Are Quick Payday Loans predatory lenders?

Myth: Quick Payday Loans are Predatory Lenders

In reality, quick payday loans fill a necessary component in the economic world. Considering that most middle class persons are in credit card debt already, it often becomes impossible for them to receive emergency quick cash for emergencies, medical expenses, or other needs that may arise between payday. Furthermore, since quick payday loans are only short term cash advances that are not based on your credit, this adds an additional service to the middle class person.

The problem is that people and organizations have a tendency to focus on the interest rates. At first glance, the interest rates may seem high. So, consider that a person needs an immediate loan of $100. Their options are to place the $100 on a credit card with a 7.9 percent interest rate or to take out a quick payday loan with a 15 percent interest rate. Now, most people do not pay their credit card balance in full when it is due. They only pay the minimum balance, which covers the interest rate. This can take a very long time to pay off the full amount. With a quick payday loan, the $15 fee does not accumulate past the payment remittance date unless you decide to re-submit for another payday loan, which is not recommended in quick payday loans. Also, there are no annual or hidden fees with quick payday loans. This is less predatory than credit cards who alter interest rates and apply hidden overcharge and hidden annual fees to the credit card. However, it is important to understand that quick payday loans are NOT credit cards. They should not be used as credit cards, but only used for immediate emergency needs.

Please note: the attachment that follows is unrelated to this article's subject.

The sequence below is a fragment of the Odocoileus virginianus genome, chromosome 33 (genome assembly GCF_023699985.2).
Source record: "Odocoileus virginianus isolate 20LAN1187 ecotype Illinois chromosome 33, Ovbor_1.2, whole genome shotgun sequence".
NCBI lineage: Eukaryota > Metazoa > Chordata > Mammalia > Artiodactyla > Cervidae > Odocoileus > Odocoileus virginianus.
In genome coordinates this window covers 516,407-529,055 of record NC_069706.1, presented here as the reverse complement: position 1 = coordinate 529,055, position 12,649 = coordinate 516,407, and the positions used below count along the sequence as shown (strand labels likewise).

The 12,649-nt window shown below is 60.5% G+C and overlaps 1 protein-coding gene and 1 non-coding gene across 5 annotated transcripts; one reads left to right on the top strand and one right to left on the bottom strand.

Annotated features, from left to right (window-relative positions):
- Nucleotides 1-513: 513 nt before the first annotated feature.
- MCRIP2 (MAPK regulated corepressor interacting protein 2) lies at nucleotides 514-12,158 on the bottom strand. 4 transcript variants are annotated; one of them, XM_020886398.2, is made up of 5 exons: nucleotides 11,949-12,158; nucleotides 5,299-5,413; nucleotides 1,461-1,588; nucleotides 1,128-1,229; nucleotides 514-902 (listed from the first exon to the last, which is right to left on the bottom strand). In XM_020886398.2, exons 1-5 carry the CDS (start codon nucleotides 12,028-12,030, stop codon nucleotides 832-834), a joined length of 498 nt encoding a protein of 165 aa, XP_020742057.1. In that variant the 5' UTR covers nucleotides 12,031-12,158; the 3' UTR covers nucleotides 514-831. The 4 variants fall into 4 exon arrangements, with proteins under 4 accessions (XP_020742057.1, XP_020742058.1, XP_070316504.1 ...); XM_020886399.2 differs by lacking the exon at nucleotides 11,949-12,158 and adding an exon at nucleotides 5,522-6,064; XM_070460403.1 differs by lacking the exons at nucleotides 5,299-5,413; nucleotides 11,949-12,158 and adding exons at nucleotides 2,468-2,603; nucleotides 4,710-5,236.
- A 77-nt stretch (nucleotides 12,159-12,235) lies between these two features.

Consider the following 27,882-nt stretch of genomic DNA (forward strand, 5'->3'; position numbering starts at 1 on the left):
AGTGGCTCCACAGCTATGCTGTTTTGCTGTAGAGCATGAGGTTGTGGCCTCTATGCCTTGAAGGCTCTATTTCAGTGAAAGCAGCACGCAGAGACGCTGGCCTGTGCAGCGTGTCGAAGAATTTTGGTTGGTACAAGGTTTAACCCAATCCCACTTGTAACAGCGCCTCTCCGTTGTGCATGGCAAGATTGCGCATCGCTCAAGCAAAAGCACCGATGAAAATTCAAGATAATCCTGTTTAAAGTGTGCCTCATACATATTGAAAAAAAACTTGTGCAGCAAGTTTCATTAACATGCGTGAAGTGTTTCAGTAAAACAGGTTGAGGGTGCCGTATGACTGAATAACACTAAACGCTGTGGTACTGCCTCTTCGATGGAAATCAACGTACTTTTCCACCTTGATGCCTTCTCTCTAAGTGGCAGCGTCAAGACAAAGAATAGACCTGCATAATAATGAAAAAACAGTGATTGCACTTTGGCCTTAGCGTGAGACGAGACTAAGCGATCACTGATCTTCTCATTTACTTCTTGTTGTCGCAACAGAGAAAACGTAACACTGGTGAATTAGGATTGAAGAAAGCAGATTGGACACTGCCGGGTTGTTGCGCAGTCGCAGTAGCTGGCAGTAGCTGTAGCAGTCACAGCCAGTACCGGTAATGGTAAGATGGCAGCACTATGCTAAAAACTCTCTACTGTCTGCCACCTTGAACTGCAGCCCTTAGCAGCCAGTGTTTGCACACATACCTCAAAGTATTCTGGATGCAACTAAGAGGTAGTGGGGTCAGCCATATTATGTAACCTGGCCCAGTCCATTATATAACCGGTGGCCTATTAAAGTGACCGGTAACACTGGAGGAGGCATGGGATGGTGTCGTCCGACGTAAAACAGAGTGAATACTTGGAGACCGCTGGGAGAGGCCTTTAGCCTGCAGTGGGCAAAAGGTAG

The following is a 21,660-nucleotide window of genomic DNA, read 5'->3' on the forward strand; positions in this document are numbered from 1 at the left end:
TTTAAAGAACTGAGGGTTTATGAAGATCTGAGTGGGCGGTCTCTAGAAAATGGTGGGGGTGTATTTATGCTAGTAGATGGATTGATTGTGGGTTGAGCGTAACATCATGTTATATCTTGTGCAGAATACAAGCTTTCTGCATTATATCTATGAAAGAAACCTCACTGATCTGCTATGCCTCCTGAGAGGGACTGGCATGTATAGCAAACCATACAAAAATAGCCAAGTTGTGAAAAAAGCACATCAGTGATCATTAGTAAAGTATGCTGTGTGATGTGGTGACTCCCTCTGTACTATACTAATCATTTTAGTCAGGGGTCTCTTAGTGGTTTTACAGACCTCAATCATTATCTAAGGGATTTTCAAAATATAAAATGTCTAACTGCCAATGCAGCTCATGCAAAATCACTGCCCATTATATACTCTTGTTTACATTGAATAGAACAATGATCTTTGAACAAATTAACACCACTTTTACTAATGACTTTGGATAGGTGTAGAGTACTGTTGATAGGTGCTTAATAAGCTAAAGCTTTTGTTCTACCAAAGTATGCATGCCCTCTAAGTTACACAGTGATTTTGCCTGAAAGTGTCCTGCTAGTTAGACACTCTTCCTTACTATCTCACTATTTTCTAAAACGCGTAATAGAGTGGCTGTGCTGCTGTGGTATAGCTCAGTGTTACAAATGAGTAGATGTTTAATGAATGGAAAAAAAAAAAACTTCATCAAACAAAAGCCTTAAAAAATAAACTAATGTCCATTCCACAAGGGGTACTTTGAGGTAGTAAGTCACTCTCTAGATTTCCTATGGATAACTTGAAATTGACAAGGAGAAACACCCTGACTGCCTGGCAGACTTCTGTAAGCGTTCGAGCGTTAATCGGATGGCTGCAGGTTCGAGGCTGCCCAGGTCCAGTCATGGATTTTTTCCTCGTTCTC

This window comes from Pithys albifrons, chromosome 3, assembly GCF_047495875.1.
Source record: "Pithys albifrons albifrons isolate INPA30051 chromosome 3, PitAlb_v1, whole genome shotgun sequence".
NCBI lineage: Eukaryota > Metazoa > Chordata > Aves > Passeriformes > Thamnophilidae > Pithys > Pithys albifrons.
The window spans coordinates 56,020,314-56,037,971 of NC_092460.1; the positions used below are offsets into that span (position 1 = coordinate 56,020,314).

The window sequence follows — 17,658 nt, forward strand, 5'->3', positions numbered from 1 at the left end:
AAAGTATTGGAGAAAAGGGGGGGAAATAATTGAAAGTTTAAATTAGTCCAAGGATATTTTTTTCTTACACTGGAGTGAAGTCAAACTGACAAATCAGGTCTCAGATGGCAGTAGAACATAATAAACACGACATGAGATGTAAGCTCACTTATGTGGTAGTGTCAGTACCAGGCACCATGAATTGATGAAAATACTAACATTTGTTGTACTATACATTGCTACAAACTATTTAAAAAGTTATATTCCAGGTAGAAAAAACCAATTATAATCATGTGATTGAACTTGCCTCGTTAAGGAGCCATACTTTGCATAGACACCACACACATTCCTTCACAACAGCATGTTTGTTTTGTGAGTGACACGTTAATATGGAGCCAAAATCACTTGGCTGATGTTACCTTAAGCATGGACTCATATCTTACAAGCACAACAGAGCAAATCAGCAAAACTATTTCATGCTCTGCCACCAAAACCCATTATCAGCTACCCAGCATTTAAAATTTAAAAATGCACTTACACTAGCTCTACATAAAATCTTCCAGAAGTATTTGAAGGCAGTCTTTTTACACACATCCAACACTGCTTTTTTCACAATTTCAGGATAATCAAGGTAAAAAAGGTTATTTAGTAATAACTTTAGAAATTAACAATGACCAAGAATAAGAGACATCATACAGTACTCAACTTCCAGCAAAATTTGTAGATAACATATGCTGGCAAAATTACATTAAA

Do payday advances take advantage of the poor, military, and minority members?

Myth: Payday Advances Take Advantage of the Poor, the Military and Minorities

Payday advances are marketed toward subprime clients without a distinction of employment or culture. In fact, payday loans are marketed toward those people earning between $25,000 and $50,000 per year. Most payday advance members are under 45 years old and all payday advance applicants must be currently employed with a steady income and have an active checking account to qualify. The majority of payday advance applicants own their own homes and are college graduates. In reality, payday advances are meant for the American middle class who are hard working adults with an immediate emergency need that cannot be satisfied through bank and union loans.

Payday loans do not attempt to take advantage of any particular demographic, including military personnel. The Community Financial Services Association of America (CFSA) is the organization that deals with payday loan concerns. They have “appointed a military advisory council to develop a code of military best practices by which our members must abide.” Furthermore, according to the CFSA, “Penn, Schoen & Berland Associates found that only 3.69 percent of military had taken out a payday advance in the last five years – and only 1.18 percent had an advance outstanding.”

The fact is that a payday loan is marketed and supported by middle class customers who have continuous employment, an active checking account and need emergency funds until their next payday. Payday advances are not meant for persons who cannot afford to remit payment on the payday advance.